Sunnis were denied government resources, subjected to arbitrary arrest and torture on the grounds that the government was fighting terrorists. Shiite militias terrorized the Sunnis. Massive alienation of Iraqi Sunnis, the failure of ethnic reconciliation, paved the way for the rise of ISIS.
ISIS is one of the several Sunni insurgents groups fighting the Iraqi state. It succeeds in areas like Mosul, Tikrit and Fallujah not because of its extremism and brutality but despite it. The Sunni majority fears their government more than ISIS. Now that Iranians are involved in a big way that would further strengthen their resolve.
After being subjected to years of political and economic marginalization, state-sanctioned repression, lawlessness and corruption in the hands of Iraq’s Shiite-led government, Sunni Iraqis rebelled by joining militant groups that pledged allegiance to ISIS. Many ISIS fighters are from the Sunni Awakening Movement which helped the United States to counter the insurgency of 2008 to 2011. Official US reports suggest the Islamic State ranks number no more than 30,000.
The Iraqi government promised to absorb the Sunni fighters into the security forces but later reneged, claiming they were supporters of Al Qaeda. US President Barack Obama observed at a February conference on countering violent extremism, “When governments oppress their people, deny human rights, stifle dissent or marginalize ethnic and religious groups, or favor certain religious groups over other, it sows the seeds of extremism and violence.”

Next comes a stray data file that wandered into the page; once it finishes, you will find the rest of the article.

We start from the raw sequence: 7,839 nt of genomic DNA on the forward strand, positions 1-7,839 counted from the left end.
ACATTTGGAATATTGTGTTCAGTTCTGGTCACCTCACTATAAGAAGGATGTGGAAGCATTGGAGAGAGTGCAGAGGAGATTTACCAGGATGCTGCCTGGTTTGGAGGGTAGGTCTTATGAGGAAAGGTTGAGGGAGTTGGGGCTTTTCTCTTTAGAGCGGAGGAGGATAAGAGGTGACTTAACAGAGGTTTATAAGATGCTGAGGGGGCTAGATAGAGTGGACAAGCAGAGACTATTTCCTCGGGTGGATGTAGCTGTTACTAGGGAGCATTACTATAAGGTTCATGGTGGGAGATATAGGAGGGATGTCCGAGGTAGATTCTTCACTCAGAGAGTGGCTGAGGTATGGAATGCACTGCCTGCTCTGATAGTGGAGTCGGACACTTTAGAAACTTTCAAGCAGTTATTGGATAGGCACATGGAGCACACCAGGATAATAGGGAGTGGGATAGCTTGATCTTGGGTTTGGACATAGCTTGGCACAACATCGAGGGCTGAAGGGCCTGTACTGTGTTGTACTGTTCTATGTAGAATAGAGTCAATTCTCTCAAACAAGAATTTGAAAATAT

Iraqi Sunnis are angry and disillusioned. And similar alienation and marginalization may explain the appeal of ISIS among the foreign jihadis flocking by the hundreds to Iraq and Syria. Large segments of Muslim minorities in Europe and elsewhere endure discrimination, joblessness and poverty.
Prison statistics are dire: 3 percent of the British population is Muslim but 11 percent of prisoners are Muslim. In the Netherlands, 6 percent of the population is Muslim, but 20 percent of adults and 26 percent of juvenile prisoners are Muslim. Around 9 percent of the French population is Muslim but at least half of its prisoners are Muslims.
Most French prisons contain a majority of Muslims who continue to feel victimized by prison officials who confuse religious observance to extremism. Radical preaching in prison catches on, offering young Muslims prisoners an excuse for their predicaments and a fantasy of omnipotence by declaring death to their oppressors. Many suggest the radicalization of Charlie Hebdo killers Cherif and Said Kouachi began in prison. The largest contingent of Islamic State foreign fighters is from France.